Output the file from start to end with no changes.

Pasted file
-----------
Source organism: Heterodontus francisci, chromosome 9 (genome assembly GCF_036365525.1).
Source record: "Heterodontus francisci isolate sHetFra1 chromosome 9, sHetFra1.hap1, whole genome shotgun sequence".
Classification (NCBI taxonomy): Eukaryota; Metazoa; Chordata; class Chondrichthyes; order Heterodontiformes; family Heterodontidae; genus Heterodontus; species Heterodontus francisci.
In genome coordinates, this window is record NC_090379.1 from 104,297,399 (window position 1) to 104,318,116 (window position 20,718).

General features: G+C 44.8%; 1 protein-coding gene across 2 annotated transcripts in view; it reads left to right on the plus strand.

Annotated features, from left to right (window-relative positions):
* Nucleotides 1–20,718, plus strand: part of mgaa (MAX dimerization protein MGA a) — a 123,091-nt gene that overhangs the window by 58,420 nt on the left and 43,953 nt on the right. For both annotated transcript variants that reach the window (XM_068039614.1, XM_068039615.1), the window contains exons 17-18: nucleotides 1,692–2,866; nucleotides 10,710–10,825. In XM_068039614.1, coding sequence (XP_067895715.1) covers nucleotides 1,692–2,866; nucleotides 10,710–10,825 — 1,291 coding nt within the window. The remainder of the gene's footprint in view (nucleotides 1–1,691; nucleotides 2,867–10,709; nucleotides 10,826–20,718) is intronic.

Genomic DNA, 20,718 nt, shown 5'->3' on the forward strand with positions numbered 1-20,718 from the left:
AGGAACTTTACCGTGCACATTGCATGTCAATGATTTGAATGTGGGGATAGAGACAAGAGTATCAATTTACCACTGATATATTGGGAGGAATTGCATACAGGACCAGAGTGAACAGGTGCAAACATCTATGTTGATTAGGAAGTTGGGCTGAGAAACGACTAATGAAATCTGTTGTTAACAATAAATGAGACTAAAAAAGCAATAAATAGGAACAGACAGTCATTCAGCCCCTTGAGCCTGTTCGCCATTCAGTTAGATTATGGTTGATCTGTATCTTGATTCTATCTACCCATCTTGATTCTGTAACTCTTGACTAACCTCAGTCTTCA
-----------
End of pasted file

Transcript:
Source organism: Heterodontus francisci, chromosome 9 (genome assembly GCF_036365525.1).
Source record: "Heterodontus francisci isolate sHetFra1 chromosome 9, sHetFra1.hap1, whole genome shotgun sequence".
Classification (NCBI taxonomy): Eukaryota; Metazoa; Chordata; class Chondrichthyes; order Heterodontiformes; family Heterodontidae; genus Heterodontus; species Heterodontus francisci.
In genome coordinates, this window is record NC_090379.1 from 104,297,399 (window position 1) to 104,318,116 (window position 20,718).

General features: G+C 44.8%; 1 protein-coding gene across 2 annotated transcripts in view; it reads left to right on the plus strand.

Annotated features, from left to right (window-relative positions):
* Nucleotides 1–20,718, plus strand: part of mgaa (MAX dimerization protein MGA a) — a 123,091-nt gene that overhangs the window by 58,420 nt on the left and 43,953 nt on the right. For both annotated transcript variants that reach the window (XM_068039614.1, XM_068039615.1), the window contains exons 17-18: nucleotides 1,692–2,866; nucleotides 10,710–10,825. In XM_068039614.1, coding sequence (XP_067895715.1) covers nucleotides 1,692–2,866; nucleotides 10,710–10,825 — 1,291 coding nt within the window. The remainder of the gene's footprint in view (nucleotides 1–1,691; nucleotides 2,867–10,709; nucleotides 10,826–20,718) is intronic.

Genomic DNA, 20,718 nt, shown 5'->3' on the forward strand with positions numbered 1-20,718 from the left:
AGGAACTTTACCGTGCACATTGCATGTCAATGATTTGAATGTGGGGATAGAGACAAGAGTATCAATTTACCACTGATATATTGGGAGGAATTGCATACAGGACCAGAGTGAACAGGTGCAAACATCTATGTTGATTAGGAAGTTGGGCTGAGAAACGACTAATGAAATCTGTTGTTAACAATAAATGAGACTAAAAAAGCAATAAATAGGAACAGACAGTCATTCAGCCCCTTGAGCCTGTTCGCCATTCAGTTAGATTATGGTTGATCTGTATCTTGATTCTATCTACCCATCTTGATTCTGTAACTCTTGACTAACCTCAGTCTTCA